“Here is where we differ Tony. You presuppose some kind of equivalency between Trump and all other politicians. This is why you are constantly saying “Well, what about Obama?” (And this is why I consistently reject this whataboutism). You believe that Trump and Obama (or any other recent president) are playing on the same moral field and thus must be evaluated in the same way.  I do not. Trump has sacrificed the moral integrity necessary to deliver a speech like he did today. I agree with Jeff from Maryland when he says: ‘Trump could recite the Gettysburg Address’ and I would not believe him.

So Tony–at what point does a person lose all credibility in your mind? At what point does a person’s actions damage his or her attempts to deliver moral rhetoric to a public audience? I admit that different people will come to different conclusions about when a public figure has reached this level, but I find it hard to believe that it would not happen at some point. I have reached my point of no return with Trump. You, apparently, have not.”

What Do Steven Spielberg, Kate Capshaw Barack Obama, Bruce Springsteen, Patti Scialfa, David Blight, and 25 Cent Wings Have in Common?

BlightThis:

Former President Barack Obama was meeting with Steven Spielberg on Monday night, sources exclusively told Page Six, months after Obama’s production company with wife, Michelle, unveiled a slate of films with Netflix.

Obama and the Oscar-winner were at upscale seafood eatery Marea, spies said.

“Spielberg walked through the front and no one noticed,” said the source, while Obama arrived through a side entrance.

“They were with a group — with lots of Secret Service,” said the source. “But it was still pretty low-key with no disruptions to other diners.”

The Obamas have seven planned Netflix projects via their Higher Ground Productions, including an adaptation of David W. Blight’s 2018 Pulitzer Prize-winning book, “Frederick Douglass: Prophet of Freedom,” as well as a series called “Bloom,” set in the fashion world of New York after WWII.

In 2015, it was reported that Spielberg — whom Obama awarded a Medal of Freedom the same year — was helping the ex-pol create a “narrative” for post-presidential life….

On Monday, the director’s wife, Kate Capshaw, was spotted having 25-cent wings with Bruce Springsteen and wife, Patti Scialfa, at Henry at Life Hotel.

Read the whole story at Page Six

 

Albert Mohler’s Prayer for Barack Obama

Albert Mohler is President of Southern Baptist Seminary in Louisville. I believe he prayed this on the day of the inauguration.  I’m just putting it out there:

Our Father, Lord of all creation, Father of our Lord Jesus Christ:  We pray today with a sense of special urgency and responsibility.  We come before you to pray for our new President, Barack Obama, and for all those in this new administration who now assume roles of such high responsibility.

We know that you and you alone are sovereign; that you rule over all, and that you alone are able to keep and defend us.  We know that our times are in your hands, and that “the king’s heart is like channels of water in the hand of the Lord” [Proverbs 21:1].  Our confidence is in you and in you alone.  We come before you as a people who acknowledge our constant need for your provision, wisdom, and protection.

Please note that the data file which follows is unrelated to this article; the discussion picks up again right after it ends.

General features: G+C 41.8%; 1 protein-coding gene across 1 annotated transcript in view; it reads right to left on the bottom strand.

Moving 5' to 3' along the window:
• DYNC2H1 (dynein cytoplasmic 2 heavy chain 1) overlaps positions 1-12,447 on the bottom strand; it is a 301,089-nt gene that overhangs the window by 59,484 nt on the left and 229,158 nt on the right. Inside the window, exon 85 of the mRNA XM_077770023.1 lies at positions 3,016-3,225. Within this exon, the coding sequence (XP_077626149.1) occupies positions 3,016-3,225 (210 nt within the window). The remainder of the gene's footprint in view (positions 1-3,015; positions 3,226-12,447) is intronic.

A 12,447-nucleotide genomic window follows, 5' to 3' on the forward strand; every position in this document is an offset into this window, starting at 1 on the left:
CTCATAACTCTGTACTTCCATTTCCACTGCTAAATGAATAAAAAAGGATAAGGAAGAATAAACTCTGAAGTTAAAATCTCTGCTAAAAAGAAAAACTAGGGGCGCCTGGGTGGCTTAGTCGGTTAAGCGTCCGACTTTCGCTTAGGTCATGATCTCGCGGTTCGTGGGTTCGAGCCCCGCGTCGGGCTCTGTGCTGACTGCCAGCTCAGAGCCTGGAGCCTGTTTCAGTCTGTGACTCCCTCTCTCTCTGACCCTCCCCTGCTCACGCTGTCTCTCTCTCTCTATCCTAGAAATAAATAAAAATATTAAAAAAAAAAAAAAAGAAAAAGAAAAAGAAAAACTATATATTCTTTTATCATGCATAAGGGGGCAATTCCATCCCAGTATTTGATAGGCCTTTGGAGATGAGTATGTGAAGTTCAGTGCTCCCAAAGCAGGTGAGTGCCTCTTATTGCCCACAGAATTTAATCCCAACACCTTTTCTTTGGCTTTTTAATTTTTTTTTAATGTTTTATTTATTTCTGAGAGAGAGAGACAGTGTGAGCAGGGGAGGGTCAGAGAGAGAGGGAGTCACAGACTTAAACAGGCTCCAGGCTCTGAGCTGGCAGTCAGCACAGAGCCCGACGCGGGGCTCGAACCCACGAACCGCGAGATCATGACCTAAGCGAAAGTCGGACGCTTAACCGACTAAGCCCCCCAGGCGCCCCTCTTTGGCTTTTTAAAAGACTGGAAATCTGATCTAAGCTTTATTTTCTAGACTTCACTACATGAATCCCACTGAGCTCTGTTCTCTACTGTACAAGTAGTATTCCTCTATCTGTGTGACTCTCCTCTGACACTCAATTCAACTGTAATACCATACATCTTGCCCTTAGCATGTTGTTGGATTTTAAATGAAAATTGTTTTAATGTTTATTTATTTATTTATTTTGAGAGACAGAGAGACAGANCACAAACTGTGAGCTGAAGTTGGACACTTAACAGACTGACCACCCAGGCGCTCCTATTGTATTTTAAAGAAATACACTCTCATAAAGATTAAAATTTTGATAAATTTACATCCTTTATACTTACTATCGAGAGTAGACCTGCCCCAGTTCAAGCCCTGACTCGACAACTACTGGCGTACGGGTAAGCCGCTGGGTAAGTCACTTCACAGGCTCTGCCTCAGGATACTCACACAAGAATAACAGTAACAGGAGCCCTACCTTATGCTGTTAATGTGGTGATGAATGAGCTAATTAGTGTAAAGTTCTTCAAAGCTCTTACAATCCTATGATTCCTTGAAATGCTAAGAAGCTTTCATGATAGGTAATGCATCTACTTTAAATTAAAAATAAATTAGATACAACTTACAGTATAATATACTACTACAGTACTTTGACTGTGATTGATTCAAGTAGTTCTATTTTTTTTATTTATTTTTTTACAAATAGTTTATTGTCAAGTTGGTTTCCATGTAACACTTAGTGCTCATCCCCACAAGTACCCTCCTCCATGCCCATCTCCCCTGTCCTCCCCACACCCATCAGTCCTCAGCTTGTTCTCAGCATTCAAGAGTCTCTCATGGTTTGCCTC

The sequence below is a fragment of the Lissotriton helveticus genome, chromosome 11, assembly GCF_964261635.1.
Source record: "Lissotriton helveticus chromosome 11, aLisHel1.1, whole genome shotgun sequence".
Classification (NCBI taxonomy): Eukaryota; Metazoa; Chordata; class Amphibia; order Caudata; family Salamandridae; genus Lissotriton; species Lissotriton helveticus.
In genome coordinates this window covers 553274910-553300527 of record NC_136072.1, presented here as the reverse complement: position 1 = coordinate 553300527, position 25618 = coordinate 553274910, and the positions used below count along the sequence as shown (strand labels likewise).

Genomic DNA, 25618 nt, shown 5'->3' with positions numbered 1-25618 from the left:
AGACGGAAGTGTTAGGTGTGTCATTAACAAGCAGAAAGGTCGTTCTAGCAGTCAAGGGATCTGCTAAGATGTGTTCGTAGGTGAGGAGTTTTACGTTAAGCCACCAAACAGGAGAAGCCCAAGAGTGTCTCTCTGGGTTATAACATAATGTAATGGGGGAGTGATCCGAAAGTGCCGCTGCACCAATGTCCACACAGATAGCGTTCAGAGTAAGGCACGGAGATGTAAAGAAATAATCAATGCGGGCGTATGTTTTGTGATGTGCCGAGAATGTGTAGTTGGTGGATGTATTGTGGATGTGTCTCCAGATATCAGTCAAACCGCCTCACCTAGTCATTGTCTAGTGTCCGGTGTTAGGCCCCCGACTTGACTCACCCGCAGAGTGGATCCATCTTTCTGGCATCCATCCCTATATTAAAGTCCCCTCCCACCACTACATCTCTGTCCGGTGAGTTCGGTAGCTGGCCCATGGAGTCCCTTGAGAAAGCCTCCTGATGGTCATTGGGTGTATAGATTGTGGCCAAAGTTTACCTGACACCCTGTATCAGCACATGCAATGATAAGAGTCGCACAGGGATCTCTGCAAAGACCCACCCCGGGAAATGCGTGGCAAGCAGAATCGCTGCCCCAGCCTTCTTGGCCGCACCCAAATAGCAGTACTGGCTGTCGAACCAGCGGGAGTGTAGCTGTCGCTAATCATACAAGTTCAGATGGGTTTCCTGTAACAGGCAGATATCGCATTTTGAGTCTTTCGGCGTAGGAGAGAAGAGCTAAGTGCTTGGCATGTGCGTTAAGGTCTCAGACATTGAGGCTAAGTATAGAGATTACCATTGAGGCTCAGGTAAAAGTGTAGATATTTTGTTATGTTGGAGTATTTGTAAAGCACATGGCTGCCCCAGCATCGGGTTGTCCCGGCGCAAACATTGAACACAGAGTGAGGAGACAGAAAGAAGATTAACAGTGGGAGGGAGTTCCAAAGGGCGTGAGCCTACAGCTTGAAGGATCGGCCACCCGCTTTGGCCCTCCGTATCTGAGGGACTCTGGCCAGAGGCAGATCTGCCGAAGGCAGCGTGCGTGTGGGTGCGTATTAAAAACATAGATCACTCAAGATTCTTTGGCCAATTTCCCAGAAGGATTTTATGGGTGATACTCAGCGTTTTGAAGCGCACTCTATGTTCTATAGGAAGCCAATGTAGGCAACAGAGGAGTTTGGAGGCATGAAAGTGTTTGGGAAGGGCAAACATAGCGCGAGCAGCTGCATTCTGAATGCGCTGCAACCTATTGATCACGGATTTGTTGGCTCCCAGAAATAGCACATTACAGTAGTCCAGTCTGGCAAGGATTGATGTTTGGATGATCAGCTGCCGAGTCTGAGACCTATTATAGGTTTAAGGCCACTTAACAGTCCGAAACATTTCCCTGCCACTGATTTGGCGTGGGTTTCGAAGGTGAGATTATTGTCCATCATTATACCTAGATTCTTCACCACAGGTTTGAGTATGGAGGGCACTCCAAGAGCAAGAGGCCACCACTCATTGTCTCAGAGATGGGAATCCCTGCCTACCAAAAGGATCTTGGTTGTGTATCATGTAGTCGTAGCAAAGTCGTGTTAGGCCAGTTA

Father, we pray today for Barack Obama as he takes office as President of the United States.  We pray that you will show the glory of your name in our times and in these days, confounding the wisdom of the wise, thwarting the plans of the arrogant, and vindicating those who do justice and practice righteousness.

Father, we pray with thanksgiving for the gift of government and the grace of civic order.  Thank you for giving us rulers and for knowing our need for laws and and ordered life together.  Thank you for this nation and the blessings we know as its citizens.  Thank you for freedoms unprecedented in human history.  We understand that these freedoms come with unprecedented opportunities.

Lord, we pray with thanksgiving for the joy and celebration reflected on millions of faces who never expected to look to the President of the United States and see a person who looks like themselves.  Father, thank you for preserving this nation to the moment when an African-American citizen will take the oath of office and become our President.  Thank you for the hope this has given to so many, the pride emerging in hearts that had known no such hope, and the pride that comes to a people who have experienced such pain at the hands of fellow citizens, simply because of the color of their skin.  Father, we rejoice in every elderly face that reflects such long-sought satisfaction and in every young face that expresses such unrestrained joy.  May this become an open door for a vision of race and human dignity that reflects your glory in our differences, and not our corruption of your gift.

Father, protect this president, we pray.  We pray that you will surround this president and his family, along with all our leaders, with your protection and sustenance.  May he be protected from evil acts and evil intentions, and may his family be protected from all evil and harm.

We pray that the Obama family will be drawn together as they move into the White House, and that they will know great joy in their family life.  We are thankful for the example Barack and Michelle Obama have set as parents.  Father, protect those precious girls in every way — including the protection of their hearts as they see their father often criticized and as he is away from them on business of state.  May their years in the White House bring them all even closer together.

Read the entire text here.  It’s a great prayer.  I hope Mohler would pray the same prayer in 2016.

HT: Get Religion blog.

Let Me Repeat: Democrats Have Been Appealing to Religion for a Long Time

Obama compassion

Obama talks about his Christian faith at the Messiah College “Compassion Forum” in 2008